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Thursday, May 8, 2014
What It Takes To Be A Successful Musician and Songwriter
by Dave Isaacs
I’ve written on this topic before, but I recently came across some hard statistical facts that seem to bear out what I’ve believed all along about the role of natural ability in achieving success as a musician and songwriter (as well as virtually anything else).
I’m currently reading Malcolm Gladwell’s “Outliers”, a study of the most successful people in a variety of fields. Music is one of the areas he explores, citing specific scientific studies and the data they produced. Interestingly enough, the data was more or less the same across the board, regardless of the field being studied. The question these studies attempted to answer was, are the most naturally gifted in a given area the most likely to be successful?
In every case, the studies Gladwell cited concluded that the answer was no. Even the names that immediately come to mind as the very pinnacle of achievement – Bill Gates and Mozart were two prominent examples – while unquestionably gifted, did not reach their household name status on talent alone. In both cases, these individuals were presented with opportunities to maximize their potential through sheer chance, and followed through with years of hard work.
The “hard work” part is not news. No one would disagree that success takes work. But one of the most interesting things about these studies is that the researchers didn’t find a SINGLE case of an individual that achieved great ability while working less hard than their peers. In other words, they couldn’t find a single instant of pure talent being enough. More importantly, they also did not find a single case of a natural washout – someone who did not achieve if they put in a comparable level of hard work. So while this is not a groundbreaking realization, it should be highly encouraging.
Here’s another really important point. The most successful people in every field didn’t just work hard…they worked MUCH harder than everyone else. Those of us that didn’t have those fortuitous early advantages Mozart and Bill Gates had probably have to work even harder than that. But the beauty of it is, when you love what you do, hard work isn’t work at all. Have you ever gotten lost in something and then looked up to find that hours had passed in the blink of an eye? We don’t always get quite that absorbed, but that love and devotion to our craft help create the circumstances that make hard work more enjoyable. And when things just aren’t connecting, we can look to another factor: discipline.
Let’s face it, artists and musicians are often not considered disciplined people. But this is an erroneous social perception. Discipline is what separates the good from the great, because it allows us to be productive even when we’re not at our best. Life is complicated and full of distractions. We depend upon inspiration and great ideas to create great work, and what makes that channel open up is still one of the great mysteries of life. We have skills, tools, and methods, but still we’re only human…no one is at their best all the time. Author and speaker Og Mandino says in his book The Greatest Salesman In The World, “only a worm never stumbles.” Kind of a funny quote, but the meaning is clear enough.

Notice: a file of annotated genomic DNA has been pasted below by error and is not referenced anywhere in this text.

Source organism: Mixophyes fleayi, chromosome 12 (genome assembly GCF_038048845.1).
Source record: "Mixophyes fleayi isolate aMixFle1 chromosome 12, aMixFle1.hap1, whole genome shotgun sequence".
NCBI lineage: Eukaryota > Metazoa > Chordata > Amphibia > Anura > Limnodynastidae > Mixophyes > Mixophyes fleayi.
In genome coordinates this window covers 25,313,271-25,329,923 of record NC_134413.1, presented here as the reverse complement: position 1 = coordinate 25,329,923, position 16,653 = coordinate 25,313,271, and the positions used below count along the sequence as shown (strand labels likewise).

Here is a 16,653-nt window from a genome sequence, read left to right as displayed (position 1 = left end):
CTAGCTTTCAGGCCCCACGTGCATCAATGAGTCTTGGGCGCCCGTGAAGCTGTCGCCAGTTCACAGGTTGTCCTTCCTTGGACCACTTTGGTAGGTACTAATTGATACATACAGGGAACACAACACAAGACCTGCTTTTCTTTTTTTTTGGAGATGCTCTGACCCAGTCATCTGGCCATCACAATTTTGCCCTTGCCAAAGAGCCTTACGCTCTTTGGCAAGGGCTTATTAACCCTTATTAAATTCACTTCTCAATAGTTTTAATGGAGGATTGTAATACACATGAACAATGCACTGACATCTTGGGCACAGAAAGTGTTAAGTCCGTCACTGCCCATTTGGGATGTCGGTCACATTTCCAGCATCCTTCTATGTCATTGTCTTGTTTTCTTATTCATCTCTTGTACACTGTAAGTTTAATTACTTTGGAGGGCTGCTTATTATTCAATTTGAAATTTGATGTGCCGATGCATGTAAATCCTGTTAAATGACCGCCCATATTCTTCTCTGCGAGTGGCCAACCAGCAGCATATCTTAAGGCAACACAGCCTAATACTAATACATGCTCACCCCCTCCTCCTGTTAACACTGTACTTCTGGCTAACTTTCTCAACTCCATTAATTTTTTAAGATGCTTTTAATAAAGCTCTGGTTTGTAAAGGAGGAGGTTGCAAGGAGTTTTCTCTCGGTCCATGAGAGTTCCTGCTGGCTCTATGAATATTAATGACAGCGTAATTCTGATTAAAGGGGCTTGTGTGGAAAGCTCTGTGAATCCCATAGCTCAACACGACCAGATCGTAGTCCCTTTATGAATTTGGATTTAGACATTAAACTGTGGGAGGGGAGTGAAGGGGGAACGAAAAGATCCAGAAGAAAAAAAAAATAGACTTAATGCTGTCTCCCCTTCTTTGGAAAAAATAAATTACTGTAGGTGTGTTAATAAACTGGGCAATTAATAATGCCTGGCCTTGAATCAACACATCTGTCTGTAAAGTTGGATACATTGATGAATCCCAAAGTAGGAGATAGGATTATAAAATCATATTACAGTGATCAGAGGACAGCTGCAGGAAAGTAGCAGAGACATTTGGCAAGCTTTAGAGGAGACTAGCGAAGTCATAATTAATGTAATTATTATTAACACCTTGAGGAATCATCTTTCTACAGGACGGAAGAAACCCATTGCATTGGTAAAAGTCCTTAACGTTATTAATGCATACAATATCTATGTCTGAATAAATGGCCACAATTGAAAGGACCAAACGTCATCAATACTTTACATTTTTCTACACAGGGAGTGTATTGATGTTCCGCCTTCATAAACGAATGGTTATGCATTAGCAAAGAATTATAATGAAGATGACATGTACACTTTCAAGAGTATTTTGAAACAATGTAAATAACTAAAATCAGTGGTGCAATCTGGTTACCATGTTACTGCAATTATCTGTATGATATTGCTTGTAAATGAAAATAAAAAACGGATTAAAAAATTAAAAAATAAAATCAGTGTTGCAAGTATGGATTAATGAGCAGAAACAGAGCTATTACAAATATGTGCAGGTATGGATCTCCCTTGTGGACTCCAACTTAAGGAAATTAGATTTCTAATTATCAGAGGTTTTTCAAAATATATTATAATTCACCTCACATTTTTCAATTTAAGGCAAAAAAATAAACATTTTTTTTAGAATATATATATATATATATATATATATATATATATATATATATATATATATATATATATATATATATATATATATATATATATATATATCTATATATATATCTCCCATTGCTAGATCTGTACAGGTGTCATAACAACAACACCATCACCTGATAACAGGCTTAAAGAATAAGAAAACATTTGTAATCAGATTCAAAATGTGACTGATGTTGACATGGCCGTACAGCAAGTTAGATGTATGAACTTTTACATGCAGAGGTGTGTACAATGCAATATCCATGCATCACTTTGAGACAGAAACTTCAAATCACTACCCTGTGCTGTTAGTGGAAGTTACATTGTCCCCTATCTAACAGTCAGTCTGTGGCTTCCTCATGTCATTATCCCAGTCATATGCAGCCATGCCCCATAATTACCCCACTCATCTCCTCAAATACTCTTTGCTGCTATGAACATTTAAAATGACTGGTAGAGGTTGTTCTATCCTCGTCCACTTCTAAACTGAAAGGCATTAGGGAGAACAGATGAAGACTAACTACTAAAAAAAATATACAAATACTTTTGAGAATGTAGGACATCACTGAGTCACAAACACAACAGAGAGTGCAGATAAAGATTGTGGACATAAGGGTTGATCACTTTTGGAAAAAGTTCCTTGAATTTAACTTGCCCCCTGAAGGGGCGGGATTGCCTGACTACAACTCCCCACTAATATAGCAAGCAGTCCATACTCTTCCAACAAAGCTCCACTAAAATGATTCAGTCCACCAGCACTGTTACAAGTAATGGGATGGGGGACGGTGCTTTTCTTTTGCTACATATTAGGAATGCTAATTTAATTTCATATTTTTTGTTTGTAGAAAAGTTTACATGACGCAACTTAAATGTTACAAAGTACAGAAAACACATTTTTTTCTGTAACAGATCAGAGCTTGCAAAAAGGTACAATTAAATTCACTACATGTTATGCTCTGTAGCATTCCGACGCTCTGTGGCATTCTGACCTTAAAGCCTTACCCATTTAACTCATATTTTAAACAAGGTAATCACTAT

So let’s back up for a moment. Though we may have been rated and separated as children into groups of “talented” and “ordinary”, we can argue that such classifications are far less important than we were raised to believe. This is good news for those of us who were herded into the “ordinary” pen. And while being classified like that may have held us back in earlier years, here we are today pursuing our passions. More good news. Given all of this, I’d like to ask you to consider something: is there something you’ve wanted to do in music that you chose not to do because you didn’t think you had the ability?
I’m not talking about self-imposed limits that we choose for other reasons – for example, working within a specific vocabulary to fit a certain market. I’m referring to what we tell ourselves about who we are and what we’re capable of. This obviously has a huge impact on what we do, because we’re unlikely to put effort into something we don’t believe we’re capable of doing well.
I’m not saying we shouldn’t take specific goals, current abilities, and life circumstances into account. But I know for a fact that there are many people out there who would like to have greater skills than they currently do but don’t really believe they have “what it takes” to reach a higher level. Well, “what it takes” has more to do with your drive, persistence, and time-management skills than it does with “talent”. So to return to my question: ARE you limiting yourself? Why? As the saying goes: if not you, who? If not now, when?